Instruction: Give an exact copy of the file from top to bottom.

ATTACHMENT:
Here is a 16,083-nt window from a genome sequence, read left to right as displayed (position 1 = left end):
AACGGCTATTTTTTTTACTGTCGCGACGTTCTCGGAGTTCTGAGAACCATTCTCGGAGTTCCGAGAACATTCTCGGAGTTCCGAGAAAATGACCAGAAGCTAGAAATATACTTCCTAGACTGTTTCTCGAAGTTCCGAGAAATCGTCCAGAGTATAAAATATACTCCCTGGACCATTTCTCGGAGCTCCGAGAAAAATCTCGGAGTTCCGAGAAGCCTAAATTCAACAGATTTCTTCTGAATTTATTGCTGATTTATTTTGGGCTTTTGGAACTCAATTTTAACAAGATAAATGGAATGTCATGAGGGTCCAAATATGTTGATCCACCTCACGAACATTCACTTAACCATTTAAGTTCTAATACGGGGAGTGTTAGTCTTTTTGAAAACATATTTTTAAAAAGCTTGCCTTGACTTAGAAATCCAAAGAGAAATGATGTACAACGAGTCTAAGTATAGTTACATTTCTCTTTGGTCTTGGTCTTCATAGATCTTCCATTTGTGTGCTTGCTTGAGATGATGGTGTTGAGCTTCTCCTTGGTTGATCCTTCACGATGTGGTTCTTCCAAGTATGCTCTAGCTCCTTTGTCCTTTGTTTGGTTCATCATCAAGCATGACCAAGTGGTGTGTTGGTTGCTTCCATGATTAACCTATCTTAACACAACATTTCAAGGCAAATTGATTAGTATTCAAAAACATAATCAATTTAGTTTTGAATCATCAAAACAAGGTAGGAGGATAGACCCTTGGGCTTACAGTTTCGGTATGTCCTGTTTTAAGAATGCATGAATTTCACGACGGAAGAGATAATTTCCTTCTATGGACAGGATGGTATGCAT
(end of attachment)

Here is a 16,083-nt window from a genome sequence, read left to right as displayed (position 1 = left end):
AACGGCTATTTTTTTTACTGTCGCGACGTTCTCGGAGTTCTGAGAACCATTCTCGGAGTTCCGAGAACATTCTCGGAGTTCCGAGAAAATGACCAGAAGCTAGAAATATACTTCCTAGACTGTTTCTCGAAGTTCCGAGAAATCGTCCAGAGTATAAAATATACTCCCTGGACCATTTCTCGGAGCTCCGAGAAAAATCTCGGAGTTCCGAGAAGCCTAAATTCAACAGATTTCTTCTGAATTTATTGCTGATTTATTTTGGGCTTTTGGAACTCAATTTTAACAAGATAAATGGAATGTCATGAGGGTCCAAATATGTTGATCCACCTCACGAACATTCACTTAACCATTTAAGTTCTAATACGGGGAGTGTTAGTCTTTTTGAAAACATATTTTTAAAAAGCTTGCCTTGACTTAGAAATCCAAAGAGAAATGATGTACAACGAGTCTAAGTATAGTTACATTTCTCTTTGGTCTTGGTCTTCATAGATCTTCCATTTGTGTGCTTGCTTGAGATGATGGTGTTGAGCTTCTCCTTGGTTGATCCTTCACGATGTGGTTCTTCCAAGTATGCTCTAGCTCCTTTGTCCTTTGTTTGGTTCATCATCAAGCATGACCAAGTGGTGTGTTGGTTGCTTCCATGATTAACCTATCTTAACACAACATTTCAAGGCAAATTGATTAGTATTCAAAAACATAATCAATTTAGTTTTGAATCATCAAAACAAGGTAGGAGGATAGACCCTTGGGCTTACAGTTTCGGTATGTCCTGTTTTAAGAATGCATGAATTTCACGACGGAAGAGATAATTTCCTTCTATGGACAGGATGGTATGCAT